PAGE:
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Johnny Cash And The Story Behind 'Folsom Prison Blues'

"Folsom Prison Blues" is a country/rockabilly song that expresses the laments of a fictional inmate at Folsom Prison who wishes he could ride a nearby train away from his confinement and to San Antonio. Johnny Cash wrote the song in 1953 while stationed in Germany serving in the Air Force. Cash was inspired to pen the song after seeing the Hollywood drama film “Inside the Walls of Folsom Prison.”

In 1954 Cash recorded the song at Sun Records, the Memphis legendary music studio owned and operated by Sam Phillips. Phillips discovered and recorded some of America’s more revolutionary talent including Elvis Presley, Jerry Lee Lewis and Howling Wolf.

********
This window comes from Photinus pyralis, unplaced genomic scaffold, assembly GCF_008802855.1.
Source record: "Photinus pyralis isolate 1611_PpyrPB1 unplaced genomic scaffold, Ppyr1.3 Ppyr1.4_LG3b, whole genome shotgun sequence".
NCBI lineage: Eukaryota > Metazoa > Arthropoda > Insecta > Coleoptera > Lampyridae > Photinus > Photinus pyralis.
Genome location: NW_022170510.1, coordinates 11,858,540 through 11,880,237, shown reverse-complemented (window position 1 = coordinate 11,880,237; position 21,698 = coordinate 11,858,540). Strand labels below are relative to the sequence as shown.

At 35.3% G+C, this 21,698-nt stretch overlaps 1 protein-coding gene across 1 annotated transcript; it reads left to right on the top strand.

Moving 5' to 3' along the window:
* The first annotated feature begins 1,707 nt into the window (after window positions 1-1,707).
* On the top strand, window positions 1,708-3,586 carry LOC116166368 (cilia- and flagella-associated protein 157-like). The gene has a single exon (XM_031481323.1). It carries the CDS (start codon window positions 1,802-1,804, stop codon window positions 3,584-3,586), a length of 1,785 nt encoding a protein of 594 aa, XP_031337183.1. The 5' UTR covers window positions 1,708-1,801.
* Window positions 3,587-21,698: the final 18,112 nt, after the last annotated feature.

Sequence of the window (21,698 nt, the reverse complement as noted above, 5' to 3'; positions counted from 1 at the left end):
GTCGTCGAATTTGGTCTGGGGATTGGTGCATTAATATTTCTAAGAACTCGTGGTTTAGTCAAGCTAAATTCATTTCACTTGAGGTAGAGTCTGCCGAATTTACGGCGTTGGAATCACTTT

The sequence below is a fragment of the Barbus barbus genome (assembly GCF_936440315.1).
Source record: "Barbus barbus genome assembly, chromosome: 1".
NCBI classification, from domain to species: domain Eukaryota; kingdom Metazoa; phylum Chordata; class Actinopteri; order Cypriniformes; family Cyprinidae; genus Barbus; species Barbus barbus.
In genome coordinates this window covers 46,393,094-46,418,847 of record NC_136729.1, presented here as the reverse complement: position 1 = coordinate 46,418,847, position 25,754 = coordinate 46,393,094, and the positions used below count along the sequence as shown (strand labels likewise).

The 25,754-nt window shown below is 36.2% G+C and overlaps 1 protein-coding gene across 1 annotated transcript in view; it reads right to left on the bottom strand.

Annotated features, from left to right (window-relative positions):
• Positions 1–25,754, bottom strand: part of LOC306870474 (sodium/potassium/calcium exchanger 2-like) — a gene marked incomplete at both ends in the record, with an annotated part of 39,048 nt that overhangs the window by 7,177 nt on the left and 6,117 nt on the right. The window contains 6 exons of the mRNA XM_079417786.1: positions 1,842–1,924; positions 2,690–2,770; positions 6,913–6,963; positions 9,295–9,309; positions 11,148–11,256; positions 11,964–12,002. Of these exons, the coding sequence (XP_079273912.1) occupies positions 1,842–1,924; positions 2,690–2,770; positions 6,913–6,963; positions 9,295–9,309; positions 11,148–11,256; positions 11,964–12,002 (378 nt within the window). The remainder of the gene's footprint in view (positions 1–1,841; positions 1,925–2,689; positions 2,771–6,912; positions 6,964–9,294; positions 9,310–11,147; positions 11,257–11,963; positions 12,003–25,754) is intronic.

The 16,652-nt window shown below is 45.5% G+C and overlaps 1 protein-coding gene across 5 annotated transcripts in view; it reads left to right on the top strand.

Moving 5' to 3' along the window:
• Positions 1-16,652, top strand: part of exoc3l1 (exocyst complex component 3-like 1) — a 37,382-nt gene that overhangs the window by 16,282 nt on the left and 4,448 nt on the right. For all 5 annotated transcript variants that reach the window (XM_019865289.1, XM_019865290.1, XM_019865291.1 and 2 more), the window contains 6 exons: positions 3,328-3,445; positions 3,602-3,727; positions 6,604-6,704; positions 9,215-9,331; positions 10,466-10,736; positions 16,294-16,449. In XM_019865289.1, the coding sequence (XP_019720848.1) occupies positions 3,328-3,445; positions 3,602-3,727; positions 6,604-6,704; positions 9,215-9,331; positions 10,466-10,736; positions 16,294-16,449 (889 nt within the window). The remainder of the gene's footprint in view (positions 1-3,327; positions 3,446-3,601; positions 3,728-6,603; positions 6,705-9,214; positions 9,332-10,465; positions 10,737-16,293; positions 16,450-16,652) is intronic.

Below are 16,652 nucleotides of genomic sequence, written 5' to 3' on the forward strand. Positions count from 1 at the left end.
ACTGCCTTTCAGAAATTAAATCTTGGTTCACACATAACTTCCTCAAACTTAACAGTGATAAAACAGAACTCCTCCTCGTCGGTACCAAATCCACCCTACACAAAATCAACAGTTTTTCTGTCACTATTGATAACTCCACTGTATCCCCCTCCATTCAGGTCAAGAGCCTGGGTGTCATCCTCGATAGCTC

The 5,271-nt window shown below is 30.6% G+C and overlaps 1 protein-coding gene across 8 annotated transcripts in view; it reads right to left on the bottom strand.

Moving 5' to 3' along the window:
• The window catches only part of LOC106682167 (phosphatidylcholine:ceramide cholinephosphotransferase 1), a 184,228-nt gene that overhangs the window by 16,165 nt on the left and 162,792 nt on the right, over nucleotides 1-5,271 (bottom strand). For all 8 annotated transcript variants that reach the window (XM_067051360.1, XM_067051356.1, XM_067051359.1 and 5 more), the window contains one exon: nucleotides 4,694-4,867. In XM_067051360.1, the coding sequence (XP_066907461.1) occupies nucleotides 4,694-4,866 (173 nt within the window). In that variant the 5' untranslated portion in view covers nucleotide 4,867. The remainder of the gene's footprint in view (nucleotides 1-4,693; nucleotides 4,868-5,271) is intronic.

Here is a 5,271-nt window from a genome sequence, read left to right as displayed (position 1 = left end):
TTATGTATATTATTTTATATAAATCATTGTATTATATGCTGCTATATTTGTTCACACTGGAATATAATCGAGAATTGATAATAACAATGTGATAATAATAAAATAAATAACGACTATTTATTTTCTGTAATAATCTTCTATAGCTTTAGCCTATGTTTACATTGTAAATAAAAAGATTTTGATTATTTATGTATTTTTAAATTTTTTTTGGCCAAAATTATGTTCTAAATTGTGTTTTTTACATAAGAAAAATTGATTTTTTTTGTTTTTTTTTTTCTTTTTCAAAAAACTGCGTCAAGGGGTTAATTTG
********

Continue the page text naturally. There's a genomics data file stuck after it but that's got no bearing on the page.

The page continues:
Folsom Prison Blues was Cash’s second record released from Sun and with Luther Perkins ear catching guitar licks it became a hit, peaking at #4 on the Billboard Country Western Best Sellers chart.

Cash’s first prison performance occurred in 1957 when he performed for inmates at Huntsville State Prison. The favorable response inspires the country legend to perform at more prisons through the years.

On January 13th 1968 Johnny Cash recorded a concert at Folsom Prison for the inmates. Four months later “At Folsom Prison” was released. It hit number one on the Country Music charts and cracked the top 15 for the national charts. As a single, "Folsom Prison Blues" was a top 40 hit. This new version of Cash’s old song was a little more uptempo and was punctuated with hollers of approval from the incarcerated.

David Martin Davies can be reached at dmdavies@tpr.org and on Twitter at @DavidMartinDavi